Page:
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#36777 07/27/01 09:20 PM
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I hear the phrase "begging the question" frequently on the radio, television, and in miscellaneous conversations around me. It seems that I only rarely hear it used correctly (in its logical sense). Do other areas of the US and other countries also have people using this phrase literally, as in:

Radio announcer talking about senseless violence on civilians in foreign land: The atrocities of war beg the question of whether it is all worth it. Are the dying children worth the egotistic pride shown by the state's Parliament?


BTW, here's a logical definition (from one of my favorite dictionaries, next to Ambrose Bierce's Devil's):

http://skepdic.com/begging.html


#36778 07/27/01 09:58 PM
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It would be interesting to know how the phrase was coined. The word "beg" as defined in the dictionary does not seem to make any sense if you try to parse the phrase a word at a time.


#36779 07/27/01 10:05 PM
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it's not about parsing the phrase, it's just another sense of the word beg.
6. To take for granted without warrant; esp. in to beg the question: to take for granted the matter in dispute, to assume without proof.
1581 W. Clarke in Confer. iv. (1584) Ffiij, I say this is still to begge the question. 1687 Settle Refl. Dryden 13 Here he's at his old way of Begging the meaning. 1680 Burnet Rochester (1692) 82 This was to assert or beg the thing in Question. 1788 Reid Aristotle's Log. v. 3. 118 Begging the question is when the thing to be proved is assumed in the premises. 1852 Rogers Ecl. Faith 251 Many say it is begging the point in dispute. 1870 Bowen Logic ix. 294 The vulgar equivalent for petitio principii is begging the question.



#36780 07/28/01 11:40 AM
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The vulgar equivalent for petitio principii is begging the question.


One can hardly blame hoi polloi for misinterpreting such a nice point when the only use of this aberrant definition is in the phrase in question.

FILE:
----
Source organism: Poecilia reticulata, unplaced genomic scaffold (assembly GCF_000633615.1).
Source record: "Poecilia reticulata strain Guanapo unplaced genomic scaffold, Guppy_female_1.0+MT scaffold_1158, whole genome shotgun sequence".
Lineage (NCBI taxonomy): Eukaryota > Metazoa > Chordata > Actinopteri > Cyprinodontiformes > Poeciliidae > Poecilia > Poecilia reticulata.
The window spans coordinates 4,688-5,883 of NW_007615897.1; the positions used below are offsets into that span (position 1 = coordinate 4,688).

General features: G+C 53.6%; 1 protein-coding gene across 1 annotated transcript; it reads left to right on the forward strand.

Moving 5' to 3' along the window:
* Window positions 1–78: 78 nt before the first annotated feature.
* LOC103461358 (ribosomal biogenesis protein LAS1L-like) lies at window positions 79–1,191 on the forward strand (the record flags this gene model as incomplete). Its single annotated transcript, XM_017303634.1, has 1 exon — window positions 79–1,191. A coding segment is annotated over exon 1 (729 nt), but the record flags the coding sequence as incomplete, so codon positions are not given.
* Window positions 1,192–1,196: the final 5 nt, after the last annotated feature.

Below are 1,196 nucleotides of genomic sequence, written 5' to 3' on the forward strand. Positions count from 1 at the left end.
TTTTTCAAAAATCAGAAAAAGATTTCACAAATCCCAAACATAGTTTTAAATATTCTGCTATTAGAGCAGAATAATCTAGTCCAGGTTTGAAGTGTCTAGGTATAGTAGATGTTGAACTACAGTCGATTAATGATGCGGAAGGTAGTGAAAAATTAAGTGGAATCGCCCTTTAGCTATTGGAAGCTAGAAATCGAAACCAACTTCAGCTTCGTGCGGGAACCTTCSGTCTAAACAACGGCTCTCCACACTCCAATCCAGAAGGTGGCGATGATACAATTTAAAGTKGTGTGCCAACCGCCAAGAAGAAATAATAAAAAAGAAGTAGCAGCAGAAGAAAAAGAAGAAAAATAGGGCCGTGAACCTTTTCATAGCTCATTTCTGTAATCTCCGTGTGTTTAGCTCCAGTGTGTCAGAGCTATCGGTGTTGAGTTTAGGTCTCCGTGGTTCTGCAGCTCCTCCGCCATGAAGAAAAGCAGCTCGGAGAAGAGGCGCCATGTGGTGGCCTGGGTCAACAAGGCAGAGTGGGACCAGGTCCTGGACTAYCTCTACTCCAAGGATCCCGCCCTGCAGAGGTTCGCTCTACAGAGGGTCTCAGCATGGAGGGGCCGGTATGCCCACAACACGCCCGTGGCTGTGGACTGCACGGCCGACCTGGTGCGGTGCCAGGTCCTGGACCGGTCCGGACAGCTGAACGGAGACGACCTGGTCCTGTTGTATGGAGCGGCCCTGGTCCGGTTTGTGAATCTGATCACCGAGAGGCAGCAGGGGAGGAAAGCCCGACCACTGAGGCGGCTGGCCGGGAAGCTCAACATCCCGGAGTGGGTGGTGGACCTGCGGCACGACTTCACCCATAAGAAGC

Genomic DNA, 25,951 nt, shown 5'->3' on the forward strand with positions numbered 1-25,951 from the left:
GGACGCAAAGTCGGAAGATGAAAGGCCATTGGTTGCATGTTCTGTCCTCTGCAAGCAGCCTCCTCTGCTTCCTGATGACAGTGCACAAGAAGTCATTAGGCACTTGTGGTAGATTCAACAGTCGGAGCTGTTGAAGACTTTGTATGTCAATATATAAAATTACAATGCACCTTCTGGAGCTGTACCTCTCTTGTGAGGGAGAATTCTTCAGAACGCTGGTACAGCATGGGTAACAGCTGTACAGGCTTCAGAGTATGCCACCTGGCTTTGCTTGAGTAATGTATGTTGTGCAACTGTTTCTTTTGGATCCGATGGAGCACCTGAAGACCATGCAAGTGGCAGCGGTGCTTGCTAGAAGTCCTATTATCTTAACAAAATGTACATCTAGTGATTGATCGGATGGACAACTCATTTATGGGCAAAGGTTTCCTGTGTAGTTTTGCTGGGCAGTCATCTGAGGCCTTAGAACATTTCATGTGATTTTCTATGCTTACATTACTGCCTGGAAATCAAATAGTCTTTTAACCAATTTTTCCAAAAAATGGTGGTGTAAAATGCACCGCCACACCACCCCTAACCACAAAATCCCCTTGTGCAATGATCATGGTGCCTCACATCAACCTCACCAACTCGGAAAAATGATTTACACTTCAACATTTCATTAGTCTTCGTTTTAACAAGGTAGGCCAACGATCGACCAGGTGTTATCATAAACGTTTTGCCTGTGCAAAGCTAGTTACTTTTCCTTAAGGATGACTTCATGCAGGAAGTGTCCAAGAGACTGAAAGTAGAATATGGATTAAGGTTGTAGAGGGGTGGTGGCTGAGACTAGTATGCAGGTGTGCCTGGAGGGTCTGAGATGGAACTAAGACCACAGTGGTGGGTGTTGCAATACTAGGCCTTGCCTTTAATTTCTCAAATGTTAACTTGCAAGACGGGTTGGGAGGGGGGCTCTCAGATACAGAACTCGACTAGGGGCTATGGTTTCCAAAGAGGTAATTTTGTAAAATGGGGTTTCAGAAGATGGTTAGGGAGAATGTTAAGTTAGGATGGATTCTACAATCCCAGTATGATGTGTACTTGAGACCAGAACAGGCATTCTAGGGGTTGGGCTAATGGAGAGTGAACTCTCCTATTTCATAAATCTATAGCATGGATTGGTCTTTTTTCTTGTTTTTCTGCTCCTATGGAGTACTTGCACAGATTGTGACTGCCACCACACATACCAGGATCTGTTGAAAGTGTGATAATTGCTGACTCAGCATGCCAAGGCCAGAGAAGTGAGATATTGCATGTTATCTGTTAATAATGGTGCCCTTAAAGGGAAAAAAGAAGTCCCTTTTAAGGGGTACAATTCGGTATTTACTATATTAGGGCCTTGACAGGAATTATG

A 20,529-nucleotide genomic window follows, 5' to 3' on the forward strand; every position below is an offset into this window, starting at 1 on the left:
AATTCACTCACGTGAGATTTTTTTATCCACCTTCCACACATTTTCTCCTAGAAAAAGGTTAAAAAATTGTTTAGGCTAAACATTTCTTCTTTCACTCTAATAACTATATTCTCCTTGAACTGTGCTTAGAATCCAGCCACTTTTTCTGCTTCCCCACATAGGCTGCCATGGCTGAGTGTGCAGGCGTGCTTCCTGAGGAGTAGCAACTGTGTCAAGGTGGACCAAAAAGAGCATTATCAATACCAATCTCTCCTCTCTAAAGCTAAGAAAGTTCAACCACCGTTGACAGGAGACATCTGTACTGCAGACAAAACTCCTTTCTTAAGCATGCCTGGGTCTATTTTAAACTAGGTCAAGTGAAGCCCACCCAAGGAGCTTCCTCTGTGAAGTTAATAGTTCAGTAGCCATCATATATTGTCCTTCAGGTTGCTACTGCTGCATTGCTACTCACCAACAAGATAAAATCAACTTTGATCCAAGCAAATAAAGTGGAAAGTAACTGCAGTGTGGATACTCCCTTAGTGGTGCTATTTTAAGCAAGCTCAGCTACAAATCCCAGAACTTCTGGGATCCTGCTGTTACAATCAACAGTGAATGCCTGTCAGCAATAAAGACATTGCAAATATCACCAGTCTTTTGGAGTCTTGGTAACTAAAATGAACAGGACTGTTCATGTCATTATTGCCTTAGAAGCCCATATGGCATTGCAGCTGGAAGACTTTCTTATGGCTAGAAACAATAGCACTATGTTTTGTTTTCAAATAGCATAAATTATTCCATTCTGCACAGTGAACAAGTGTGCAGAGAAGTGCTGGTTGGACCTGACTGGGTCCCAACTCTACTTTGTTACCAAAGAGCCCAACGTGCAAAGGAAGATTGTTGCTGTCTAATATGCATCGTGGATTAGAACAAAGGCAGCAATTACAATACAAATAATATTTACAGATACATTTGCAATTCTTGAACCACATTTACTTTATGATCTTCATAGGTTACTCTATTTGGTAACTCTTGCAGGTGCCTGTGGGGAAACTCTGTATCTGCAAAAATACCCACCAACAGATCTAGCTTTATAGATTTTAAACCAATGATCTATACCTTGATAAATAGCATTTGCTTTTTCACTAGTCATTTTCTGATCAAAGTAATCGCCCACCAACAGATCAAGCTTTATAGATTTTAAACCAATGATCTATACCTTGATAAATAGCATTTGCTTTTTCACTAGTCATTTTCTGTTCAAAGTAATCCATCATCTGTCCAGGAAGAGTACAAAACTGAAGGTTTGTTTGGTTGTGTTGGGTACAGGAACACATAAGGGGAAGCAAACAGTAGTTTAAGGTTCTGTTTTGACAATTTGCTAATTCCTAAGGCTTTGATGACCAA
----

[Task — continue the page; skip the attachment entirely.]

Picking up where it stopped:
It's certainly not the only instance of a "proper" definition changing in the common speech from what it meant originally.


#36781 07/28/01 12:29 PM
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Faldage dijo: It's certainly not the only instance of a "proper" definition changing in the common speech from what it meant originally.

Now, c'mon, F... I think that's a moot point.


#36782 07/28/01 01:36 PM
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Fiberbabe thinks that's a moot point.

Silly girl.


#36783 07/28/01 02:51 PM
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Let's see some of you beggars "beg" something other than a question.


#36784 07/28/01 03:33 PM
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well, without giving it too much consideration, and merely referring to the citations cited above: begging the meaning; begging the point in dispute.... oh, here's a use for the first instance: begging the meaning of the word beg.


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I supposed that everyone had been hoping to avoid this, but
all right, I will make the move, ya buncha chickens!
http://wordsmith.org/board/showflat.pl?Cat=&Board=miscellany&Number=40


#36786 07/28/01 04:23 PM
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Dr. Bill wants me to "beg" something other than a question.

I beg your pardon?


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